February 15, 2005

Gregg Easterbrook is an idiot, and also an asshole

I know, what's new, right? I've never actually read anything he's written about politics. I only read his football column because he leaves politics out of it for the most part. Or if he does inject anything political into it, I just skip it (actually, I usually skip about 90% of the column - mostly, I just like to read what gets written about my favorite team, because I'm provincial like that).

Anyway, one thing he does is pepper the column with little rants about random, seemingly stupid things. Okay, nothing wrong with that. It's not like I don't do that here. However, most of the time, there actually are reasonable explanations for the things he complains about, but he's either not smart enough to understand that, or he's intentionally ignoring it in order to make himself look clever.

What really irritated me this week was the following:

Today's TMQ Is 6,678 Words and Has a Single Author, Which Makes Me 152 Times as Productive as an Author in Science Magazine

A running amusement of modern science and medicine is the practice of many people, sometimes dozens, signing their names to a research paper. This is done so that all signers can take credit for the paper on their CVs, and all get brownie points whenever the paper turns on in a citation index. When the list of authors is long and the article itself is short, the practice becomes comic. Check this article in a recent Science magazine, technical journal of the American Association for the Advancement of Science. Listing 28 authors, the article is 1,225 words long -- that's 44 words per author! Either people put their names on this article solely for citation-index credit, or each of the 28 authors was assigned to write two sentences. ("Nigel, you write the introduction to the third paragraph. Gina, we need you for a transitional sentence in the conclusion. Phillipe, you supervise the adverbs…") Since no one believes for a minute that a 1,225-word article actually was written by a 28 people, why do prestigious scientific journals go along with this silliness?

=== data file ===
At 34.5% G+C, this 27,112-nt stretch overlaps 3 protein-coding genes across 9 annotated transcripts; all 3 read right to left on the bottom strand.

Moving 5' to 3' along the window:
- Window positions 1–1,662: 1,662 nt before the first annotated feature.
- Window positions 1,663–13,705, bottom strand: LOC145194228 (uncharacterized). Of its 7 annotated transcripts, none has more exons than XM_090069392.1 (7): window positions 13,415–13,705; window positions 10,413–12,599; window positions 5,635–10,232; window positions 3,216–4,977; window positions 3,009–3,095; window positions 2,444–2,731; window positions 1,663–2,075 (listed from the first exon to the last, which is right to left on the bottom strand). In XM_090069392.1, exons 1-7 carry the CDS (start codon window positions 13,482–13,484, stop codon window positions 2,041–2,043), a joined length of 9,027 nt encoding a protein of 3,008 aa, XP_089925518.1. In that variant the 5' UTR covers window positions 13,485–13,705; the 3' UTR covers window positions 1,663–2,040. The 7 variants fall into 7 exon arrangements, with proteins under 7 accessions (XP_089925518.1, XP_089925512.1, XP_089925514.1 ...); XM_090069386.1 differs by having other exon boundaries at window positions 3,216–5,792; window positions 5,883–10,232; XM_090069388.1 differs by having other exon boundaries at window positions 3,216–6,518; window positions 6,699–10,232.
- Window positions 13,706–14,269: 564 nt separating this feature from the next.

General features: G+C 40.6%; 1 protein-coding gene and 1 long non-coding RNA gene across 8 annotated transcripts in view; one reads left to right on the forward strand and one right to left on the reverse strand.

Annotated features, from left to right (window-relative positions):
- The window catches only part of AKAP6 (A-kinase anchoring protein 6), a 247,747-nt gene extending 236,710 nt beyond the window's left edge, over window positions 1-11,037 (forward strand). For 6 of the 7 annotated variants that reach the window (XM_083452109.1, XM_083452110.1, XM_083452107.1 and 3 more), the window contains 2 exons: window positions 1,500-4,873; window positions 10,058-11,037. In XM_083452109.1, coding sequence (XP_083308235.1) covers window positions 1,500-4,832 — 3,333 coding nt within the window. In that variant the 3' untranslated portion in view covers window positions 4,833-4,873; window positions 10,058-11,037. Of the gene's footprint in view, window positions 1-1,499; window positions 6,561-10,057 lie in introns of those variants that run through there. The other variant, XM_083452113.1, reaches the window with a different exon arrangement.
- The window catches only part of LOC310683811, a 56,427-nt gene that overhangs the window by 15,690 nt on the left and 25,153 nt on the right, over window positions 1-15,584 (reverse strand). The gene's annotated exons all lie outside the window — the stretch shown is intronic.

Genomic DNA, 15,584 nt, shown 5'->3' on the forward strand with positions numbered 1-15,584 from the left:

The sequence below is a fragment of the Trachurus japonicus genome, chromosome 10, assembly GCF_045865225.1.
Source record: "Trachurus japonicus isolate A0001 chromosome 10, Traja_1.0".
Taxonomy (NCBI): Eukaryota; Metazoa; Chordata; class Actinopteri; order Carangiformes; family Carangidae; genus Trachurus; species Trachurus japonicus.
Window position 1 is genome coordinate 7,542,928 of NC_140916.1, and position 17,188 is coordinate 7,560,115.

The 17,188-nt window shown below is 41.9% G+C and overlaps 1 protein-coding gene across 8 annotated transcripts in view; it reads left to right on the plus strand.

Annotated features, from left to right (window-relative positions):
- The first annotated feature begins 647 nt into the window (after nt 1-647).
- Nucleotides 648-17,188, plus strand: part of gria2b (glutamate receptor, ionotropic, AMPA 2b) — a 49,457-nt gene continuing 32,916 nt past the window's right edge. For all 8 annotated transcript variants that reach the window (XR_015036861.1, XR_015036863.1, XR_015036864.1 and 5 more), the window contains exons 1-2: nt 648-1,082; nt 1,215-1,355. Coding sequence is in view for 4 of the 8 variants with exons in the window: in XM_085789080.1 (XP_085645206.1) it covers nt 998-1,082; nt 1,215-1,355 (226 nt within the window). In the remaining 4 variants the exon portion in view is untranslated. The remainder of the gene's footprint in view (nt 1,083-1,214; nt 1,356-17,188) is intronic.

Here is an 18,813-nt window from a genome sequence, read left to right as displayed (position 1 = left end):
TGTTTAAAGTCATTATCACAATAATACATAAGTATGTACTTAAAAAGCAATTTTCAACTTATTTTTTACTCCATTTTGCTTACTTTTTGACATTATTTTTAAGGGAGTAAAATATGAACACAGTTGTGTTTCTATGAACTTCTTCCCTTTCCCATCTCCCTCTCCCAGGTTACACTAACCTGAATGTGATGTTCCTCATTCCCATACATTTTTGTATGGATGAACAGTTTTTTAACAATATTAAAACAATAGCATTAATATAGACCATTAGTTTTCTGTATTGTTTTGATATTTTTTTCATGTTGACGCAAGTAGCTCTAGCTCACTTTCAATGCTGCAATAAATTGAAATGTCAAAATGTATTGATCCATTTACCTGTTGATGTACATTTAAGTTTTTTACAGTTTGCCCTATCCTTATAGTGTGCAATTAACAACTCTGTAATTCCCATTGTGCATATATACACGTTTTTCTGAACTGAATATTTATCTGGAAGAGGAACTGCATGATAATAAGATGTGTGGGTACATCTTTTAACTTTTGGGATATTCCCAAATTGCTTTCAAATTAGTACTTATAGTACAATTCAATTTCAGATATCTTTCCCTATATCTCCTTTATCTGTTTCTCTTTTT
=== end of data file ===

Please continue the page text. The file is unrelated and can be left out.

For those of you not in the know, scientific authorship has nothing to do with the actual writing of the words. It's about who did the work that produced the data described in the paper. Authorship is not granted just so a person can "get brownie points." It's done to give credit to whoever did the work (which, incidentally, usually amounts to several person-years, as opposed to his column, which probably takes only a day or two, at most). In fact, most of the time, no one but the first and last authors has anything to do with the actual writing at all. Granted, 28 authors is a lot, even for a scientific paper, but we have no idea what the subject matter is. He conveniently gives no citation, only saying it's from a "recent" issue. I browsed the contents of a few of the most recent issues and didn't see any papers with that many authors, so I wasn't able to actually look at the one he's referring to. However, many subjects, particularly genomics, do lead to papers with huge numbers of authors because of the massive amount of work involved. (UPDATE: I just realized he did actually give the citation, but you can't read it unless you have a subscription, which I don't. It does actually appear that this is not a research paper, but some sort of policy statement by a group of ecologists, which would indicate that the "authors" aren't actually authors in the traditional sense, but more like endorsers of the policy statement. It's hard to be sure without knowing what it says. In any case, given that he calls this a research paper, and uses it as an example of what's wrong with scientific pubishing in general, it would seem that he makes no distinction between what this is and regular multi-author papers, so my argument still stands.)